The Fresh-Food Movement Could Be Deadly for Restaurants
Steep discount promotions, décor upgrades and a few new menu options aren't enough for restaurant chains confronting growing demand for unprocessed, higher-quality food. Consumers' demand for fresher food and a unique brand experience continues to grow rapidly. New restaurant brands are popping up everywhere waving the fresh-food flag, but as this movement invigorates the masses it could also be destroying restaurant brands that fail to adapt to new demands.
TGI Fridays took a lot of heat a few weeks ago for its latest ploy: endless appetizers for $10. One headline predicted the promotion would "destroy" the restaurant. Although the outcome remains to be seen, the basis of the prediction is that TGI Fridays seems to have lowered the quality of its food and service over the years. The promotion is just another example of the chain's lack of dedication to a better experience in line with market demand. Instead of pushing a better product, the brand continues to push a lower price.
Some may argue that struggling sales happen because of poor service and an outdated image. I would agree that those issues have played a role in declining financials, but there is a larger issue negatively affecting older restaurant chains: People want fresher, healthier food options, and they're seeking out restaurants that deliver it through an engaging brand experience.
Case in point: As a reaction to poor performance, Olive Garden started rejuvenating its brand earlier this year. It announced "the most significant evolution in the restaurant's history," and added new ingredients like polenta, capers and pistachio-crusted truffles as new items intended to increase the culinary quality of its food. The chain continued its push toward a renaissance more recently in the form of a new brand identity rolled out across brand touch points and new architectural and interior designs seen in two concept locations in Florida. But it continues to face problems even though it's stepped up its brand identity and food offering, because it's done little to address Olive Garden's stigma for low-quality, processed food and the story around it.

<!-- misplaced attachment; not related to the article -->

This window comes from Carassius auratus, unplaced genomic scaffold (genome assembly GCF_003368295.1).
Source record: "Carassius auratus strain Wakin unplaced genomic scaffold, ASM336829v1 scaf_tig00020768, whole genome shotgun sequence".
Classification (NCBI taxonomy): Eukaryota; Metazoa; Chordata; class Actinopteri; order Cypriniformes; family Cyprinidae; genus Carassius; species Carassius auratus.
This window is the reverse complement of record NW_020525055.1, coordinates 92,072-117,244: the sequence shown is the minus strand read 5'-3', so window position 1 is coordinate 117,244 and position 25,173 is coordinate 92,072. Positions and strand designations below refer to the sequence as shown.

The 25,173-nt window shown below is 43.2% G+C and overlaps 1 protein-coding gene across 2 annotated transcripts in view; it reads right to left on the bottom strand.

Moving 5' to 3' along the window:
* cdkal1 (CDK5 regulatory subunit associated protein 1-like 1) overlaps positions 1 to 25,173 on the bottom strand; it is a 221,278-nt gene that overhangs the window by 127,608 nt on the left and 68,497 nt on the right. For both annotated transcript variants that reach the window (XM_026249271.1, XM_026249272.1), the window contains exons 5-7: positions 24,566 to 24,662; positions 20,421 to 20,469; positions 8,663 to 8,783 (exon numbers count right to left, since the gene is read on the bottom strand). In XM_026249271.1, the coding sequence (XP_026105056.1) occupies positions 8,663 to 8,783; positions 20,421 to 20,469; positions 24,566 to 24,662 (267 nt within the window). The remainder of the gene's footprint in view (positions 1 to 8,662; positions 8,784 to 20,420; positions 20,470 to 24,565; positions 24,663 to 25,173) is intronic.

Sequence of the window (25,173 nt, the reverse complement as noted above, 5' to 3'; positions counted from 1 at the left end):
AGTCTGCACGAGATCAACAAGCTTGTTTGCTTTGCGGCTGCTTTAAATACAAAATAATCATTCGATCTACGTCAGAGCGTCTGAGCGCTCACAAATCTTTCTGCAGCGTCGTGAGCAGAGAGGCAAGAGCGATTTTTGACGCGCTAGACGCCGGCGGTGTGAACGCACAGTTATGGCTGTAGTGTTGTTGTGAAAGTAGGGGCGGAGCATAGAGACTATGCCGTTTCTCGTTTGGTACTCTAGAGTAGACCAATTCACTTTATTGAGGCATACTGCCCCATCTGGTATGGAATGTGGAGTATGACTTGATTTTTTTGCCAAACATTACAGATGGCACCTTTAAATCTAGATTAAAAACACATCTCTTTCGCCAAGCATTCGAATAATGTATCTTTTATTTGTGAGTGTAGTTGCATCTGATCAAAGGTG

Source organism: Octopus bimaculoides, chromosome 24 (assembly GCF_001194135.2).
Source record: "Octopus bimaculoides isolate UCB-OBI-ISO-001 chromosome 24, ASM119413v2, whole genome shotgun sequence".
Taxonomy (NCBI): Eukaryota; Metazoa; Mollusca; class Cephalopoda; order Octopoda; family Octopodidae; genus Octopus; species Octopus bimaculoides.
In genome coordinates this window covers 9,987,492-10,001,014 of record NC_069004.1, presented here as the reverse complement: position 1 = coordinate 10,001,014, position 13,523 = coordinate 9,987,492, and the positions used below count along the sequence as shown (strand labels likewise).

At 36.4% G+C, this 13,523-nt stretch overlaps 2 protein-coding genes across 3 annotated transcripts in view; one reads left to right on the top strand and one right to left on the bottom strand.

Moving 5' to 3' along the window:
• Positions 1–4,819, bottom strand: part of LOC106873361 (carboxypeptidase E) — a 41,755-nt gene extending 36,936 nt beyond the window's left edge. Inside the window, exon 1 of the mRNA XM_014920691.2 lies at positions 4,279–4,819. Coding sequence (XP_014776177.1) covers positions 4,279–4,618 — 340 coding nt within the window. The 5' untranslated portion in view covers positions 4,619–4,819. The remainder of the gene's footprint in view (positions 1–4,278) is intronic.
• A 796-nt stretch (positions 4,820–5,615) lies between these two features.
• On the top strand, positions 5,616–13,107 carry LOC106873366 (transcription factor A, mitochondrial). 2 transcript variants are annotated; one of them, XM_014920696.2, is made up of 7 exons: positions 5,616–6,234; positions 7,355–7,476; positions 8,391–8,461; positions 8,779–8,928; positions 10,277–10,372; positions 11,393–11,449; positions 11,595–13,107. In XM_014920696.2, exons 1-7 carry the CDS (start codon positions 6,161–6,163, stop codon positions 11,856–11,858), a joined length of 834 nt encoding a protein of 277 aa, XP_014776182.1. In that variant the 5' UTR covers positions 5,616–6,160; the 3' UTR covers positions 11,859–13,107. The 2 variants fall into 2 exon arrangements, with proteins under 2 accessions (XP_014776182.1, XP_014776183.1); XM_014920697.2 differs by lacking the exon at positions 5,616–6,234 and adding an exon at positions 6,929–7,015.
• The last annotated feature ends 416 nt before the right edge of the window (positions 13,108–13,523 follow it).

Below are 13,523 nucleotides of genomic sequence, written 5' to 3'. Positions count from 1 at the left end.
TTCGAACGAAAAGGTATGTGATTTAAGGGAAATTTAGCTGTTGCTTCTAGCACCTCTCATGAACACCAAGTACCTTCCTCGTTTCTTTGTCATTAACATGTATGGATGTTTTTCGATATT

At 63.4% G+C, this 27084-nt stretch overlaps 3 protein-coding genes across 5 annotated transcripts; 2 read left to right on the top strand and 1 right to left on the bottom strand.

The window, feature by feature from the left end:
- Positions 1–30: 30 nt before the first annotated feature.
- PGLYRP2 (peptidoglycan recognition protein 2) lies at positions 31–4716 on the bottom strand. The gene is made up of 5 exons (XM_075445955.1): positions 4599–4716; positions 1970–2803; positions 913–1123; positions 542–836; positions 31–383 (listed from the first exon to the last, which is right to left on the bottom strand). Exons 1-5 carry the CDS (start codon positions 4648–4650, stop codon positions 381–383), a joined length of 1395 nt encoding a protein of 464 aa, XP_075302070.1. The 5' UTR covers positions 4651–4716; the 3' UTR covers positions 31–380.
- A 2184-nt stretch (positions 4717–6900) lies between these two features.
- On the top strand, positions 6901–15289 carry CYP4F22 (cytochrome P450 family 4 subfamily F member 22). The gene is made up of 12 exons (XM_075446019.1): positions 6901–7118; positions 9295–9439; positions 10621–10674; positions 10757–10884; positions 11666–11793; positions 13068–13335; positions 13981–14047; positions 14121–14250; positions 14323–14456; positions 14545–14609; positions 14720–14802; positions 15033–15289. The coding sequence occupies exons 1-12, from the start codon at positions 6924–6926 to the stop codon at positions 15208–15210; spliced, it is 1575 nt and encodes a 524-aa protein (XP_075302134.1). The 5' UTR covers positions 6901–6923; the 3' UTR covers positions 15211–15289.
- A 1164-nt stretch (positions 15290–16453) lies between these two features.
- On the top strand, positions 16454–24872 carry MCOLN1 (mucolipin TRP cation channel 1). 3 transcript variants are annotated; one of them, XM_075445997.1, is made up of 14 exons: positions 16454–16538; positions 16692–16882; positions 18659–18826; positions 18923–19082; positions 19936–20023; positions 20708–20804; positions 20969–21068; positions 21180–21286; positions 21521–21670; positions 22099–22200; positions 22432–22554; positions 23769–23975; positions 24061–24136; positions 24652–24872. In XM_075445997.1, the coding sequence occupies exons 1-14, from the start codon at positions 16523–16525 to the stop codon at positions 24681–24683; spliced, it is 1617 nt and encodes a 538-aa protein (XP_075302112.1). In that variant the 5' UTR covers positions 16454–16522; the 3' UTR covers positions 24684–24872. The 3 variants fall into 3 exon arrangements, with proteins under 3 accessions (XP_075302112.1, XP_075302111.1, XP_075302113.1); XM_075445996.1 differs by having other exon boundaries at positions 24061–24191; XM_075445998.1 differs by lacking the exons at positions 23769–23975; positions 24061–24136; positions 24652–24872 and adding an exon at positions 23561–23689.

What's driving this fresh-food frenzy? For the consumer, eating healthier and fresher isn't solely about trying to lose a few pounds. The long-tail effect of the farm-to-table trend has left consumers wanting to know the source of their food, how it's made and the story of its journey. It isn't as much about actual health as it is about the quality and "realness" of the food they're eating. Coupled with the growing popularity of food-related TV programming, the American palette is expanding with the desire for broader, more sophisticated flavor profiles. Additionally, better understanding of the negative effects on the body from eating processed foods over the long-term has left consumers shunning anything less than fresh.
The fresh food movement is clearing the path for restaurants that focus on bringing better-quality ingredients, more responsible sourcing and new flavors to market. Brands like True Food Kitchen are usurping the once-loved casual restaurant brands with their focus on better, fresher-quality food that's healthier than deep-fried bar standards doused in sauce. The restaurant goes beyond the food and includes the consumer in its story to garner participation in its brand. Although the food comes at a higher price point, people choose the brand with which they connect on multiple levels: fresh food and a story they can get behind.
Even in the far reaches of the U.S., the healthy food movement is dominating once-popular establishments that serve lower-quality food. Hawaii's Grylt, a restaurant touting "good food that's good for you," is opening a fourth location, continuing its push against lesser-quality restaurant brands. The concept of offering fresh-grilled food and a story built on a better product fulfills the needs of tourists and Hawaiians alike who are into diets like paleo and fitness trends like cross-fit. As a result, Grylt continues to successfully strip market share from the island's less-than-fresh counterparts who are content to slop together foods with a discount price tag.
The moves toward fresher, higher-quality and more culinary-focused offerings are not a fad. Rather, they are growing rapidly alongside other healthy-living choices, and are successfully threatening the traditional restaurant brands that haven't kept up with the demands of the market. Fresh is no longer a point of differentiation -- it's now a consumer demand. As "fresh food" inches ever closer to parity, the only question that brands must answer will be: What's the brand story?